The death by gunshot of Hillary Clinton’s lover, lawyer, and best friend in 1993 was the highest suspicious death of a government official since JFK.
Deputy White House Counsel Vince Foster handled the Clinton’s most secretive matters and hired investigators to track down and threaten dozens of women sleeping with Bill.
Hillary and Vince: a story of love, death, and cover-up details the relationship between Hillary and her deceased lover, the lies and intimidation of FBI agents from the beginning and throughout the investigations, and the corruption at the highest levels preventing the lead prosecutor from pursuing the real killers.
Among the many very questionable items in the investigation of Vince Foster’s death are the following:
• The coroner’s report says x-rays were taken, but he later testified to Senators none were taken.
• When a paramedic approached Foster’s body, he saw men running away into the woods.
• The first person to find Foster’s body guarded the entrance to the CIA.
• Hillary testified she did not see Foster for a month before his death. A staffer testified she was in his office several times.
• The FBI never ran a check on the one fingerprint found on the gun.
• Paramedic Richard Arthur explained on record why many items were left unreported: “Lt. Bianchi told me from orders higher up that I’m not allowed to talk to anybody about this if I value my job.”
• An exit wound appears in the Fiske Report thanks to the doctor at the Fairfax County morgue, Julian Orenstein … but he told a reporter he was surprised the Fiske Report implied an exit wound. “I never saw one directly,” he said.
• Detective John Rolla: “I probed his head and there was no big hole there.”
• The lead prosecutor resigned after much pressure from the Office of Independent Counsel: “They told me, to quote, this is a quote: ‘Back off.’ It was either ‘back off’ or ‘back down.’ They used both.”
The book also traces the fascinating and heroic saga of eyewitness to the crime scene Patrick Knowlton, who reluctantly called the authorities to share what he knew, only to find that no one seemed to care. Months later, the FBI called for a perfunctory interview.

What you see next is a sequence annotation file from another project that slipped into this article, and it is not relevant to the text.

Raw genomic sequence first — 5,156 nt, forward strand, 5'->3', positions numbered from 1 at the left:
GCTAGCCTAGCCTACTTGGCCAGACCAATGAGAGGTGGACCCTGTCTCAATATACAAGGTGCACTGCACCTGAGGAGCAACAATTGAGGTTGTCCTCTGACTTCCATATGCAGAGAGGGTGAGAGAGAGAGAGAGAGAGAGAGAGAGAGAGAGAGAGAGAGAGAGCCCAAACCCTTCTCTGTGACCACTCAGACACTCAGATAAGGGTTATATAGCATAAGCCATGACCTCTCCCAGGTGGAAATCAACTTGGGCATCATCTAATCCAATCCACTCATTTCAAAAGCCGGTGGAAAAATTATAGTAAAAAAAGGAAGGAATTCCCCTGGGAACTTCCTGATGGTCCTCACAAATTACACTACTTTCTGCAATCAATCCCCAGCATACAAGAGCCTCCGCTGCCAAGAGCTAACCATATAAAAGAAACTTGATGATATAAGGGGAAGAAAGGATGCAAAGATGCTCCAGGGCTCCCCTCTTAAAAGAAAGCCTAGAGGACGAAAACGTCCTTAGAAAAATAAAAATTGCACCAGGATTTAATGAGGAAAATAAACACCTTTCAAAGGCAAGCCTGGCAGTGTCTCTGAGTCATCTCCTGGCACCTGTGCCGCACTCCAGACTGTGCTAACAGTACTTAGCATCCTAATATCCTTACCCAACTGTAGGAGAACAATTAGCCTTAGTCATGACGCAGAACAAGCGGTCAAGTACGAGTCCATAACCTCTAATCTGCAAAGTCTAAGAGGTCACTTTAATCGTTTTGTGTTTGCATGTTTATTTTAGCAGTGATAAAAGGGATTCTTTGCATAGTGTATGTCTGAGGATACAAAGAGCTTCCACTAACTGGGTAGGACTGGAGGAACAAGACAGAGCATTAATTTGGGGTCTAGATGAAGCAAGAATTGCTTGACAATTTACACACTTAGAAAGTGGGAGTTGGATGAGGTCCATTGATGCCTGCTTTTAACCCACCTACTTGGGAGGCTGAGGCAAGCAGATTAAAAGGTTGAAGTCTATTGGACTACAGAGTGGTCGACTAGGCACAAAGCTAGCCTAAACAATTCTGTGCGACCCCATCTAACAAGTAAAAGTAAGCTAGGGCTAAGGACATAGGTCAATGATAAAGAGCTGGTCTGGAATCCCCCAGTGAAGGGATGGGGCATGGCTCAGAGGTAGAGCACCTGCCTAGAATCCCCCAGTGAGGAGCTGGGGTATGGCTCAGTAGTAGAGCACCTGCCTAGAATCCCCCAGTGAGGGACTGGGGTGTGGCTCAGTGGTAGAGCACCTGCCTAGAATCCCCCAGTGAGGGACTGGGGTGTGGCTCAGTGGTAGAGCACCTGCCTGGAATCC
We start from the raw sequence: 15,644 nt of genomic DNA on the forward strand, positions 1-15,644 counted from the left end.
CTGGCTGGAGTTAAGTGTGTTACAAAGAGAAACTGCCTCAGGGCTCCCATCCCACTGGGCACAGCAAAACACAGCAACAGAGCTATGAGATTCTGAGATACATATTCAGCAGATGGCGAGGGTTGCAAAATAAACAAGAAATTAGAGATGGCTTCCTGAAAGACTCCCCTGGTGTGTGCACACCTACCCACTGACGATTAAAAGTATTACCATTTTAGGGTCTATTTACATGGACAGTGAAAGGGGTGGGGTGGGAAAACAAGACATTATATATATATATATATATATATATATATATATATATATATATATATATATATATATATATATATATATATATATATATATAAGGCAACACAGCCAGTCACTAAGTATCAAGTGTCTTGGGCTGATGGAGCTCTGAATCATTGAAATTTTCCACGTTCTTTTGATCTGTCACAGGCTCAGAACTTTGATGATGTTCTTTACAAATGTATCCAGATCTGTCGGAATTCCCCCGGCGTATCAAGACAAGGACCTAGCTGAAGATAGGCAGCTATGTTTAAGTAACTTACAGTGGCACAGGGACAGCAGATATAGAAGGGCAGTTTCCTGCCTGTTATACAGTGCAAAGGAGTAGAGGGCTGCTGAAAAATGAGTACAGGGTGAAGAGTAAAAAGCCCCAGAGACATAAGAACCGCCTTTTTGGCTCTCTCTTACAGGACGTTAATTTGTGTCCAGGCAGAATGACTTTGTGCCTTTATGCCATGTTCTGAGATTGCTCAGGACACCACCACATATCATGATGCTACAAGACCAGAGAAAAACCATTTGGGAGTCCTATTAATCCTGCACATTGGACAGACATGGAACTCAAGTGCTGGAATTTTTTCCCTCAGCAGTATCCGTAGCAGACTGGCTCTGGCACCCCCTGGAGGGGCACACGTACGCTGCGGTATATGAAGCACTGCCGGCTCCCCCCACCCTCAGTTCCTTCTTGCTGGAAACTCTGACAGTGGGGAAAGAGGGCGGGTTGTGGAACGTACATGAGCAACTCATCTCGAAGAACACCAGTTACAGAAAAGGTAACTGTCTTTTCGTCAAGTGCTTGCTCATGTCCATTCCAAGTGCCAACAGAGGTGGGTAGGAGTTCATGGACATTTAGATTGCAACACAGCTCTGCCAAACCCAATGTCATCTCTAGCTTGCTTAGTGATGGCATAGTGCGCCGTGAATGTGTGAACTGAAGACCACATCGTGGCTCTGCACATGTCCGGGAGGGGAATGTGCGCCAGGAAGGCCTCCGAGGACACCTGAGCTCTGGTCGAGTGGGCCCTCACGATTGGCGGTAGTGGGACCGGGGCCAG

When the London Telegraph called a year later, and showed Knowlton that his testimony had been altered, an angry Knowlton agreed to a front page story on the cover-up. Finally, a grand jury called him in to testify, but by that time his car had been bashed in by a man with a crowbar and 25 strange men harassed and intimidated he and his girlfriend on a walk.
Joined by two close friends, Knowlton spent the next several years determined to learn what really happened. His lawsuit went to the Supreme Court but they ruled against him. However, in a fascinating turn of events, Knowlton’s legal fight ended up beating the Establishment.
The book also traces the plight of lead prosecutor Miguel Rodriguez, whose open views on gender and his earring on the weekends convinced higher-ups they had a man they could work with. But when the prosecutor began calling ignored witnesses who could identify the real killers, his superiors intimidated him, threatened him, and threw chairs around his office. They made threats affecting his personal life, Rodriguez said.
The rest of his story is stranger than fiction.
Dean W. Arnold‘s book America’s Trail of Tears won a 1st Runner-up Eric Hoffer Legacy Award. Newsweek Editor and Pulitzer prize-winning author Jon Meacham said Arnold’s book Old Money, New South was “well worth reading.” The book traces the billionaire families of Coca-Cola bottling and their 100-year reign over the city where Coke bottling started, Chattanooga, Tennessee.
Arnold’s movie script The Wizard and the Lion on the dynamic relationship between authors J.R.R. Tolkien (The Lord of the Rings) and C.S. Lewis (The Chronicles of Narnia) was endorsed by the Oxford C.S. Lewis Society.
Contact Arnold for interviews at firstname.lastname@example.org.